Sarkozy wishes Afghans 'stability and prosperity' ahead of vote
French President Nicolas Sarkozy wished his Afghan counterpart Hamid Karzai "stability and prosperity," on the eve of the country's presidential vote.world Updated: Aug 19, 2009 22:57 IST
French President Nicolas Sarkozy wished his Afghan counterpart Hamid Karzai "stability and prosperity," in a letter released on Wednesday on the eve of the war-torn country's presidential vote.
Sarkozy wrote to Western-backed Karzai ahead of Afghan independence day on August 19, which commemorates the formal end in 1919 of Britain's bid to conquer the country after its troops suffered a third defeat on Afghan soil.
"On the occasion of Afghanistan's independence day, I have the honour of sending you my sincere congratulations and my wishes for stability and prosperity for Afghanistan's young democracy, which in this electoral period is at a particularly crucial point in its history," Sarkozy wrote.
"The violence of recent weeks shows that the terrorists are afraid of democracy and the will of the Afghan people," he added in the letter dated August 17 and released on Wednesday by his office.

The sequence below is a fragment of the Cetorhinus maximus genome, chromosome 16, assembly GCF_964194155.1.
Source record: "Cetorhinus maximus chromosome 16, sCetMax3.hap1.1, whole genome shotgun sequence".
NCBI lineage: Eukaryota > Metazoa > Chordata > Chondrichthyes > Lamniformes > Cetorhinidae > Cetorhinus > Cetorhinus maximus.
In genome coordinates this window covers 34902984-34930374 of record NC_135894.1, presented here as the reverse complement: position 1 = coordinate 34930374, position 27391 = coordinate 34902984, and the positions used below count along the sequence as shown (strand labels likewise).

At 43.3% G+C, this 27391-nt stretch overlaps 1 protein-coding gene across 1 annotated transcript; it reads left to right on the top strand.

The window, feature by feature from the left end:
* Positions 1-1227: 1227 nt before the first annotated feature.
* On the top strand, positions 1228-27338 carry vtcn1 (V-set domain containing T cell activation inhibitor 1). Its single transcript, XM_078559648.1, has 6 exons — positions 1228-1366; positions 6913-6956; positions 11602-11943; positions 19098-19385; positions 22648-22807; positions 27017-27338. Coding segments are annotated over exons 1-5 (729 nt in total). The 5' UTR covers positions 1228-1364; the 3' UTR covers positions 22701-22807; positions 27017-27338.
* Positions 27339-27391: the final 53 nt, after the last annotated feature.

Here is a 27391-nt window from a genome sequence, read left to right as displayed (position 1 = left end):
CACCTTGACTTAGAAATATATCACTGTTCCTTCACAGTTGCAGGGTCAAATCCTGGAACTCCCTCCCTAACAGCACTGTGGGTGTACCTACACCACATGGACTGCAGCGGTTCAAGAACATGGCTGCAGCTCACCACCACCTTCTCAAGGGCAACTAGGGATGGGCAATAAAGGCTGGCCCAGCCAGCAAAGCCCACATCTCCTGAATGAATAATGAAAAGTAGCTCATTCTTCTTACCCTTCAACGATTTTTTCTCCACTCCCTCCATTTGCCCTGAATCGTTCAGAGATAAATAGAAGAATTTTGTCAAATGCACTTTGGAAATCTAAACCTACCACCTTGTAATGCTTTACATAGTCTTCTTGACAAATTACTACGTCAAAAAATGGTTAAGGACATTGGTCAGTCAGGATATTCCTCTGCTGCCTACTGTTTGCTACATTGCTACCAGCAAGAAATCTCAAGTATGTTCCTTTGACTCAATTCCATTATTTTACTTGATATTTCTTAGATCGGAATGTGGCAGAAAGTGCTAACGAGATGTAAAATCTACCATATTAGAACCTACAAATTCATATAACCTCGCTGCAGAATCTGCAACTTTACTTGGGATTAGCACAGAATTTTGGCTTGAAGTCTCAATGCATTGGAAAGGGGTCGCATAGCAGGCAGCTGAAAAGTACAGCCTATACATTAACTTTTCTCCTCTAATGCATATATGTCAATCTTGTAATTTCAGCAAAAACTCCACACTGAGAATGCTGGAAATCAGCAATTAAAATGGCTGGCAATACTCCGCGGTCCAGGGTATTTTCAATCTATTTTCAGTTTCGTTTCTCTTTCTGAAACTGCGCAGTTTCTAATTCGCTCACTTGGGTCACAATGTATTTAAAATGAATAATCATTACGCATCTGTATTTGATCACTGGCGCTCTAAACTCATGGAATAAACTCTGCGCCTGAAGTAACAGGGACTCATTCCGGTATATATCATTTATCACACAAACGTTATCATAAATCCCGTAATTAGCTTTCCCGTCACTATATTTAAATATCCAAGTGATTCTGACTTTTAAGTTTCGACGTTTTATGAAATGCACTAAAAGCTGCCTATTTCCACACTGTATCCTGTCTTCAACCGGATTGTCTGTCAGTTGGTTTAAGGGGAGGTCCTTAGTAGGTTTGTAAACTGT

The Islamist Taliban militia have been waging a bloody countdown to the country's second presidential election, with gunmen striking inside the heavily guarded Afghan capital on Wednesday in the latest attacks.
"France is more than ever at the side of Afghanistan to win this struggle for freedom, democracy, peace and security," said the French leader, whose country has some 2,900 men in the international coalition in Afghanistan.
"It will remain so for as long as necessary," Sarkozy added, underscoring his decision two years ago to "substantially boost France's military, civilian and political commitment in Afghanistan."
Sarkozy said the election campaign had proved the "vitality of the democratic process launched in 2001," and "the political maturity and the sharp interest of Afghan citizens in debating their future."
"The next Afghan government will naturally be able to count on the full support of the international community, and first and foremost of France."
Appointed by the Western coalition in 2001, and elected in 2004, Karzai is tipped to hold on to power in Thursday's vote despite a chequered record on battling insecurity and corruption.